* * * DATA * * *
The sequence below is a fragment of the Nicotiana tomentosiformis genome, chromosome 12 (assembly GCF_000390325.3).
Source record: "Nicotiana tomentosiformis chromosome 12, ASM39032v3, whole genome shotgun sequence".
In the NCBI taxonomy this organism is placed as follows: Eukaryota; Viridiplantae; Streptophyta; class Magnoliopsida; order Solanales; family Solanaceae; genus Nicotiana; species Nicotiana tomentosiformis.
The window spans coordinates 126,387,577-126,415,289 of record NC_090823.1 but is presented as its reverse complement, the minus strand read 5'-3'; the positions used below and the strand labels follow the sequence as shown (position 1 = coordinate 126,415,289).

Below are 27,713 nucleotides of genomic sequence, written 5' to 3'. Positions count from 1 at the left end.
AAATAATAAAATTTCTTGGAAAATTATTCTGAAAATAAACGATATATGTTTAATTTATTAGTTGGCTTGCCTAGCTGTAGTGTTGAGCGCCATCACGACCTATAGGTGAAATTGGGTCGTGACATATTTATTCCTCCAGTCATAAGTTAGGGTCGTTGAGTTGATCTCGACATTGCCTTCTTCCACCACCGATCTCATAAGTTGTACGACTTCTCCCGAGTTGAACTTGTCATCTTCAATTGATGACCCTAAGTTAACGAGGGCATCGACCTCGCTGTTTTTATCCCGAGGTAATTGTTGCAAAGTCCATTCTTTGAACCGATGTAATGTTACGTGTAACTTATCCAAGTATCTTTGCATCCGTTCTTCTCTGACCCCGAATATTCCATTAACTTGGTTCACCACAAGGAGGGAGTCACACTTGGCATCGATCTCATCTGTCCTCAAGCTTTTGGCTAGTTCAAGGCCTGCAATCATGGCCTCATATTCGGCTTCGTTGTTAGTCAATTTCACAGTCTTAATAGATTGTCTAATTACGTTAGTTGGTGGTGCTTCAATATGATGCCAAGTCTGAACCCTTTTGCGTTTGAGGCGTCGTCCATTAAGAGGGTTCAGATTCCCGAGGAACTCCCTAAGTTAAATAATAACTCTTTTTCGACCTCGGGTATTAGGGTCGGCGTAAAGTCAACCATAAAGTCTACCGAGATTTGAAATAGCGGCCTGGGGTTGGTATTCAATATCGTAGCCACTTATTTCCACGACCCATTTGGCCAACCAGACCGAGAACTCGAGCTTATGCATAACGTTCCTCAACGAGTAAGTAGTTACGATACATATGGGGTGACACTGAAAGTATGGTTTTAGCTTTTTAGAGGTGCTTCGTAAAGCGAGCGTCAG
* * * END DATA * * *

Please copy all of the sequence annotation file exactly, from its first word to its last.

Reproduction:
The sequence below is a fragment of the Nicotiana tomentosiformis genome, chromosome 12 (assembly GCF_000390325.3).
Source record: "Nicotiana tomentosiformis chromosome 12, ASM39032v3, whole genome shotgun sequence".
In the NCBI taxonomy this organism is placed as follows: Eukaryota; Viridiplantae; Streptophyta; class Magnoliopsida; order Solanales; family Solanaceae; genus Nicotiana; species Nicotiana tomentosiformis.
The window spans coordinates 126,387,577-126,415,289 of record NC_090823.1 but is presented as its reverse complement, the minus strand read 5'-3'; the positions used below and the strand labels follow the sequence as shown (position 1 = coordinate 126,415,289).

Below are 27,713 nucleotides of genomic sequence, written 5' to 3'. Positions count from 1 at the left end.
AAATAATAAAATTTCTTGGAAAATTATTCTGAAAATAAACGATATATGTTTAATTTATTAGTTGGCTTGCCTAGCTGTAGTGTTGAGCGCCATCACGACCTATAGGTGAAATTGGGTCGTGACATATTTATTCCTCCAGTCATAAGTTAGGGTCGTTGAGTTGATCTCGACATTGCCTTCTTCCACCACCGATCTCATAAGTTGTACGACTTCTCCCGAGTTGAACTTGTCATCTTCAATTGATGACCCTAAGTTAACGAGGGCATCGACCTCGCTGTTTTTATCCCGAGGTAATTGTTGCAAAGTCCATTCTTTGAACCGATGTAATGTTACGTGTAACTTATCCAAGTATCTTTGCATCCGTTCTTCTCTGACCCCGAATATTCCATTAACTTGGTTCACCACAAGGAGGGAGTCACACTTGGCATCGATCTCATCTGTCCTCAAGCTTTTGGCTAGTTCAAGGCCTGCAATCATGGCCTCATATTCGGCTTCGTTGTTAGTCAATTTCACAGTCTTAATAGATTGTCTAATTACGTTAGTTGGTGGTGCTTCAATATGATGCCAAGTCTGAACCCTTTTGCGTTTGAGGCGTCGTCCATTAAGAGGGTTCAGATTCCCGAGGAACTCCCTAAGTTAAATAATAACTCTTTTTCGACCTCGGGTATTAGGGTCGGCGTAAAGTCAACCATAAAGTCTACCGAGATTTGAAATAGCGGCCTGGGGTTGGTATTCAATATCGTAGCCACTTATTTCCACGACCCATTTGGCCAACCAGACCGAGAACTCGAGCTTATGCATAACGTTCCTCAACGAGTAAGTAGTTACGATACATATGGGGTGACACTGAAAGTATGGTTTTAGCTTTTTAGAGGTGCTTCGTAAAGCGAGCGTCAG